Goldschmidt was with the D-backs for eight seasons and said he had enjoyed Arizona, where he lived year-round, but also is happy with where he is now.

“I loved my time with Arizona," he said. "I can’t say enough good things about it, from ownership in Mr. (Ken) Kendrick to the people who were at the ballpark taking care of my family. Everything was great.

“It was so convenient living the whole year there (in Arizona), having a home there in the off-season and working out there, not having to ship cars to spring training.

“I haven’t had do that (with the cars) since the minor leagues. That was kind of annoying but that’s what everyone has to deal with. I didn’t realize how spoiled I was with that. I was sad to leave Arizona, but I was equally excited to be coming here.”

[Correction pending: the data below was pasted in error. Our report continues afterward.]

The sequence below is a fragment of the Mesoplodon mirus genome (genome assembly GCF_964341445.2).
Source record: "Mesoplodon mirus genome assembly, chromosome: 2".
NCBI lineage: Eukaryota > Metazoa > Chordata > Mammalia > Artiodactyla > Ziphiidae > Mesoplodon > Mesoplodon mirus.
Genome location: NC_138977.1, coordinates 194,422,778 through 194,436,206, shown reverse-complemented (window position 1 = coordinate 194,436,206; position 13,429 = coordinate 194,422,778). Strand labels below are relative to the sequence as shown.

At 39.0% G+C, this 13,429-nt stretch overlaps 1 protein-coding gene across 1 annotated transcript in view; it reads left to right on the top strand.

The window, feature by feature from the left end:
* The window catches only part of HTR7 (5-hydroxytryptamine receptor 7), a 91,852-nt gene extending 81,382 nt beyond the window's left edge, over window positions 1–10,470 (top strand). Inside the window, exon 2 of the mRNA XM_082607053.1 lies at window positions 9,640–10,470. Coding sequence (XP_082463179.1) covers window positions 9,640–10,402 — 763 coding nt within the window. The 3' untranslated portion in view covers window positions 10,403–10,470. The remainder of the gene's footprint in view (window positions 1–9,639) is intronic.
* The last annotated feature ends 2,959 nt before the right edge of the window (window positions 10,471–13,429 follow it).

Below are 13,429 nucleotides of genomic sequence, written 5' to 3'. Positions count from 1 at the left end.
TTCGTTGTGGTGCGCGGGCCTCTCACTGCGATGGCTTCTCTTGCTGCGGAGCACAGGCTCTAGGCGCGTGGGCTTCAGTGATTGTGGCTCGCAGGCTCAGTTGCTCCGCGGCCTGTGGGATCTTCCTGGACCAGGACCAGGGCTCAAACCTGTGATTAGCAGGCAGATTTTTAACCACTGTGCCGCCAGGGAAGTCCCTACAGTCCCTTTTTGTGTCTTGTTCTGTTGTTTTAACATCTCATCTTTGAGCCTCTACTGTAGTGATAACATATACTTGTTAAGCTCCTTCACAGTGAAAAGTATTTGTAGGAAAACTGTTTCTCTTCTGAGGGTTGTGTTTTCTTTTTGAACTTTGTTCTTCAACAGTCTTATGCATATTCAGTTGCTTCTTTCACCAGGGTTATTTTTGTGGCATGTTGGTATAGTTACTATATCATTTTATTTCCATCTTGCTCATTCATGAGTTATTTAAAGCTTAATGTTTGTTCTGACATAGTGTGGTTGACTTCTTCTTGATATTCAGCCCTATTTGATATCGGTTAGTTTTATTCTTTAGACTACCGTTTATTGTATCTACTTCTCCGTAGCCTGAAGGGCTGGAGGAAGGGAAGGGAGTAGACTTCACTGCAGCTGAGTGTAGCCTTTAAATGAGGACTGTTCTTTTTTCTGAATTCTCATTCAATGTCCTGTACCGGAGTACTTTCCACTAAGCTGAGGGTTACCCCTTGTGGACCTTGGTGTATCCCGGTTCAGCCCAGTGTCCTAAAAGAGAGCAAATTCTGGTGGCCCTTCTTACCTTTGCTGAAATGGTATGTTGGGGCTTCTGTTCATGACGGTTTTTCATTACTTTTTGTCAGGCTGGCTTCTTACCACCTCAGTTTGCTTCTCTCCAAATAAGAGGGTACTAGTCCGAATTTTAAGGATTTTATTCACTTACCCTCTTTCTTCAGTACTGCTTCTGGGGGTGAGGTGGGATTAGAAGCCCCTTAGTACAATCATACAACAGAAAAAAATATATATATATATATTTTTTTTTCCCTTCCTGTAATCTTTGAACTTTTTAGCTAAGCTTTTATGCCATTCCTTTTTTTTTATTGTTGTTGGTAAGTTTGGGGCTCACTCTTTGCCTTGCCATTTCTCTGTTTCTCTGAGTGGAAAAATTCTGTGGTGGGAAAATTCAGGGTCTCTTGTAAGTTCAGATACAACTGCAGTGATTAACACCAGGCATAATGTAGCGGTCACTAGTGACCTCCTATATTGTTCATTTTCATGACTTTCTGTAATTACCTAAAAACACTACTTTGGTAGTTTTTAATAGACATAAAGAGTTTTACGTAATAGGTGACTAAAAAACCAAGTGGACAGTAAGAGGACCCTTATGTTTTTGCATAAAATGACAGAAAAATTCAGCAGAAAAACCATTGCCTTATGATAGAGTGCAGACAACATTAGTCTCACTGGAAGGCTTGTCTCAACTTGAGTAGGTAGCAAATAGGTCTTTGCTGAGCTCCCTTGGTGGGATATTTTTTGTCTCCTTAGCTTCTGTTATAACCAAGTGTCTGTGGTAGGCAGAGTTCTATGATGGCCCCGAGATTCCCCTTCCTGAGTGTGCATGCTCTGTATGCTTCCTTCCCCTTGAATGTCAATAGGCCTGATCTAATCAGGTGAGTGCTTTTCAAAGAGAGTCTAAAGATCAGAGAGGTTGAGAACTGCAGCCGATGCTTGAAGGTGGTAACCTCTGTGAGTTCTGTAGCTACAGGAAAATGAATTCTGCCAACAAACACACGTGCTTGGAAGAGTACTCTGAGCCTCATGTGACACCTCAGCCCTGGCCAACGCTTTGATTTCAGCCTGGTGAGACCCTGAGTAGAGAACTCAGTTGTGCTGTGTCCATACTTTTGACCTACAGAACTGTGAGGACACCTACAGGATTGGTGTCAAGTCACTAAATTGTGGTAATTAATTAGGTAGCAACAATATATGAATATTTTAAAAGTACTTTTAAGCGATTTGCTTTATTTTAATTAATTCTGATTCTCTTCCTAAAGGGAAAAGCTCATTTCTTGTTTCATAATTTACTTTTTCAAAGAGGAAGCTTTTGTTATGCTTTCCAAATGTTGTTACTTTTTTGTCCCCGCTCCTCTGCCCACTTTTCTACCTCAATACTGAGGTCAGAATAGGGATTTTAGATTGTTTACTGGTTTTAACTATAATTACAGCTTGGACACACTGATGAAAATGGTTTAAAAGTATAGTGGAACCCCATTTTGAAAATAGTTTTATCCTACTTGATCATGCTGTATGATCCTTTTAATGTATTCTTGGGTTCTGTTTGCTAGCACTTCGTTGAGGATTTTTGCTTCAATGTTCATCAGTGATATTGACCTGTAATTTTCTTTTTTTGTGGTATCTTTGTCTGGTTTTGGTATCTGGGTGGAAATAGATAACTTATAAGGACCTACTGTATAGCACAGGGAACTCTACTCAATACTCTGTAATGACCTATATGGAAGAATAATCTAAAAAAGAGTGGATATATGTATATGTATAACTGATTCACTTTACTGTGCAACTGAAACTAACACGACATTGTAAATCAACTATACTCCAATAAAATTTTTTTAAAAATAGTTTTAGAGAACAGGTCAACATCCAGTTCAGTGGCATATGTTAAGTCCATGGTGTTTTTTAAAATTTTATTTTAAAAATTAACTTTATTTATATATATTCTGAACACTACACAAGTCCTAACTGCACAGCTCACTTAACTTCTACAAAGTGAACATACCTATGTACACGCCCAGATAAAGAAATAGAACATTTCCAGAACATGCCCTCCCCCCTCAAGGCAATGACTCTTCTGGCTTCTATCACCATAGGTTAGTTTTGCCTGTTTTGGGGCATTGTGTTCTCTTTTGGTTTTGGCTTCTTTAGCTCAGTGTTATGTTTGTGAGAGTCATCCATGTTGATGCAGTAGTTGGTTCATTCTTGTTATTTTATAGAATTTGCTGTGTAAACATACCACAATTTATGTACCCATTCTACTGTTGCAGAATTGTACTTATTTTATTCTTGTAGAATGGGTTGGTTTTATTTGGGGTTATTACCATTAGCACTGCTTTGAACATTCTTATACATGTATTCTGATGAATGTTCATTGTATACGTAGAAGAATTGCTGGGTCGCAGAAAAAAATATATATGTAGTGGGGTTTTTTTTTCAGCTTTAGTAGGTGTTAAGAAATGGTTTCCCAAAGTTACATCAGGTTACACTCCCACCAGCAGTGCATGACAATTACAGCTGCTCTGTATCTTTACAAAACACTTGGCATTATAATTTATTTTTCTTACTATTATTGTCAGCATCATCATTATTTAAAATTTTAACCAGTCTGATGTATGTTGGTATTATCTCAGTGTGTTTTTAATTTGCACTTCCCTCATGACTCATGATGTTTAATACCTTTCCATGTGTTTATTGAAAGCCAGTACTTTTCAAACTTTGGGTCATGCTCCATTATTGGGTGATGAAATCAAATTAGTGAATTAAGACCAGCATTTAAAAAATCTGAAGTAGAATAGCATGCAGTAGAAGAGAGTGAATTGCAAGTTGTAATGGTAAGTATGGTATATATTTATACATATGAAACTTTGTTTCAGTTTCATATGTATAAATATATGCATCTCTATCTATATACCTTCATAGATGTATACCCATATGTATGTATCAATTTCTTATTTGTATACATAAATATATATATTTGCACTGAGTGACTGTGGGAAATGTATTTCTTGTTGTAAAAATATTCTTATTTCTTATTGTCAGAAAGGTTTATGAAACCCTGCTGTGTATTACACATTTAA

He already had formed an opinion of the Cardinals long before the spring, having talked to former Cardinals manager Tony La Russa, coach Dave McKay and players Jon Jay and Daniel Descalso when all were with Arizona.

“I always had a lot of respect for this organization (when I was) playing against them,” Goldschmidt said. “There was no difference showing up in spring training. It was basically everything I’d heard.”

He was 0 for four Friday, ending his hitting streak at seven games (.346, two homers) after Goldschmidt had labored in the first half here. But it wasn’t because of a different environment or anything else, he said.

“The first half I just didn’t perform as well as the team needs me and wants me to,” Goldschmidt said. “I want to go out there and play better.”